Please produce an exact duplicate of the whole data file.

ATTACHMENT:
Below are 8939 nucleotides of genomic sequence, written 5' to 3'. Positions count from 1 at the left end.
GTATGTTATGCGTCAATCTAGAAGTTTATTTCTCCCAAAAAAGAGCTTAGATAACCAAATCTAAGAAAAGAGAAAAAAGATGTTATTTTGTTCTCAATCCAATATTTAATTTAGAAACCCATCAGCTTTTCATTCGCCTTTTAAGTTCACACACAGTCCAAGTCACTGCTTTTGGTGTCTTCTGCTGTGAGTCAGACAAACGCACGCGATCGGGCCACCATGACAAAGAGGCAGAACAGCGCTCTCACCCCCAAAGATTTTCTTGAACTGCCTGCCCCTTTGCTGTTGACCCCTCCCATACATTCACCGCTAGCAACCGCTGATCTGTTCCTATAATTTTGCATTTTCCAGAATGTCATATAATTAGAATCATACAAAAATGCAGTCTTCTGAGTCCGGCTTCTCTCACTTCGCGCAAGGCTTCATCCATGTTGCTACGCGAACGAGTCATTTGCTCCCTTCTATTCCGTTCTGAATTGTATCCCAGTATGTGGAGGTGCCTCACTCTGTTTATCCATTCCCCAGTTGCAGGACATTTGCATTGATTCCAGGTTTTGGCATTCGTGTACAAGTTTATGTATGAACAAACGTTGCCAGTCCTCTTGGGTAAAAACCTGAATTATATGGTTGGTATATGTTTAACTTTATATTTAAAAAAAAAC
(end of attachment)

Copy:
Below are 8939 nucleotides of genomic sequence, written 5' to 3'. Positions count from 1 at the left end.
GTATGTTATGCGTCAATCTAGAAGTTTATTTCTCCCAAAAAAGAGCTTAGATAACCAAATCTAAGAAAAGAGAAAAAAGATGTTATTTTGTTCTCAATCCAATATTTAATTTAGAAACCCATCAGCTTTTCATTCGCCTTTTAAGTTCACACACAGTCCAAGTCACTGCTTTTGGTGTCTTCTGCTGTGAGTCAGACAAACGCACGCGATCGGGCCACCATGACAAAGAGGCAGAACAGCGCTCTCACCCCCAAAGATTTTCTTGAACTGCCTGCCCCTTTGCTGTTGACCCCTCCCATACATTCACCGCTAGCAACCGCTGATCTGTTCCTATAATTTTGCATTTTCCAGAATGTCATATAATTAGAATCATACAAAAATGCAGTCTTCTGAGTCCGGCTTCTCTCACTTCGCGCAAGGCTTCATCCATGTTGCTACGCGAACGAGTCATTTGCTCCCTTCTATTCCGTTCTGAATTGTATCCCAGTATGTGGAGGTGCCTCACTCTGTTTATCCATTCCCCAGTTGCAGGACATTTGCATTGATTCCAGGTTTTGGCATTCGTGTACAAGTTTATGTATGAACAAACGTTGCCAGTCCTCTTGGGTAAAAACCTGAATTATATGGTTGGTATATGTTTAACTTTATATTTAAAAAAAAAC